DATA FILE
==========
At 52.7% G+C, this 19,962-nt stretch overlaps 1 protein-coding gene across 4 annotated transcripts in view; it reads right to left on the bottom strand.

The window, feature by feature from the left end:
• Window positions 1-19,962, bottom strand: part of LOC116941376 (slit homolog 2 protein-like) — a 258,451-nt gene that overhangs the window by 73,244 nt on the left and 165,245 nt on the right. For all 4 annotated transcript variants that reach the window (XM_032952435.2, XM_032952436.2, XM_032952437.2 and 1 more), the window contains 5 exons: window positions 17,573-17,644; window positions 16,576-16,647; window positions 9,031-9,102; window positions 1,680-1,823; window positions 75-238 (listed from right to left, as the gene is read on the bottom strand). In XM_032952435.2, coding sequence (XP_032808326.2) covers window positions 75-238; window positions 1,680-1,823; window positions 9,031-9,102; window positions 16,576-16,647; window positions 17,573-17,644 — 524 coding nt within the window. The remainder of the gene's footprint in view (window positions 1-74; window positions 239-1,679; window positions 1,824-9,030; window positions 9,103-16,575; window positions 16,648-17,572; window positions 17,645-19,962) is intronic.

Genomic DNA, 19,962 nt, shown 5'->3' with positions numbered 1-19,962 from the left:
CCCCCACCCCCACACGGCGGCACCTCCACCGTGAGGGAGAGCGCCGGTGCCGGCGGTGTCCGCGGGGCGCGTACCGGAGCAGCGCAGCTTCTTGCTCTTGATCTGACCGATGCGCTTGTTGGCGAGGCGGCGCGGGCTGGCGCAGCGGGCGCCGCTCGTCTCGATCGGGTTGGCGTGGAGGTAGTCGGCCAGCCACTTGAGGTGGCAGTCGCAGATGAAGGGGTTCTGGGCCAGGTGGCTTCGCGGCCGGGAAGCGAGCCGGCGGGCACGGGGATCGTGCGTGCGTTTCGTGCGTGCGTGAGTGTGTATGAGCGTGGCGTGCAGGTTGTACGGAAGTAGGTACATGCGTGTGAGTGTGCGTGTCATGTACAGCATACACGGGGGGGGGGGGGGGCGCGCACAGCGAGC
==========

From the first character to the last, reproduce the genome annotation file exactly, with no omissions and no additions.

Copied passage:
At 52.7% G+C, this 19,962-nt stretch overlaps 1 protein-coding gene across 4 annotated transcripts in view; it reads right to left on the bottom strand.

The window, feature by feature from the left end:
• Window positions 1-19,962, bottom strand: part of LOC116941376 (slit homolog 2 protein-like) — a 258,451-nt gene that overhangs the window by 73,244 nt on the left and 165,245 nt on the right. For all 4 annotated transcript variants that reach the window (XM_032952435.2, XM_032952436.2, XM_032952437.2 and 1 more), the window contains 5 exons: window positions 17,573-17,644; window positions 16,576-16,647; window positions 9,031-9,102; window positions 1,680-1,823; window positions 75-238 (listed from right to left, as the gene is read on the bottom strand). In XM_032952435.2, coding sequence (XP_032808326.2) covers window positions 75-238; window positions 1,680-1,823; window positions 9,031-9,102; window positions 16,576-16,647; window positions 17,573-17,644 — 524 coding nt within the window. The remainder of the gene's footprint in view (window positions 1-74; window positions 239-1,679; window positions 1,824-9,030; window positions 9,103-16,575; window positions 16,648-17,572; window positions 17,645-19,962) is intronic.

Genomic DNA, 19,962 nt, shown 5'->3' with positions numbered 1-19,962 from the left:
CCCCCACCCCCACACGGCGGCACCTCCACCGTGAGGGAGAGCGCCGGTGCCGGCGGTGTCCGCGGGGCGCGTACCGGAGCAGCGCAGCTTCTTGCTCTTGATCTGACCGATGCGCTTGTTGGCGAGGCGGCGCGGGCTGGCGCAGCGGGCGCCGCTCGTCTCGATCGGGTTGGCGTGGAGGTAGTCGGCCAGCCACTTGAGGTGGCAGTCGCAGATGAAGGGGTTCTGGGCCAGGTGGCTTCGCGGCCGGGAAGCGAGCCGGCGGGCACGGGGATCGTGCGTGCGTTTCGTGCGTGCGTGAGTGTGTATGAGCGTGGCGTGCAGGTTGTACGGAAGTAGGTACATGCGTGTGAGTGTGCGTGTCATGTACAGCATACACGGGGGGGGGGGGGGGCGCGCACAGCGAGC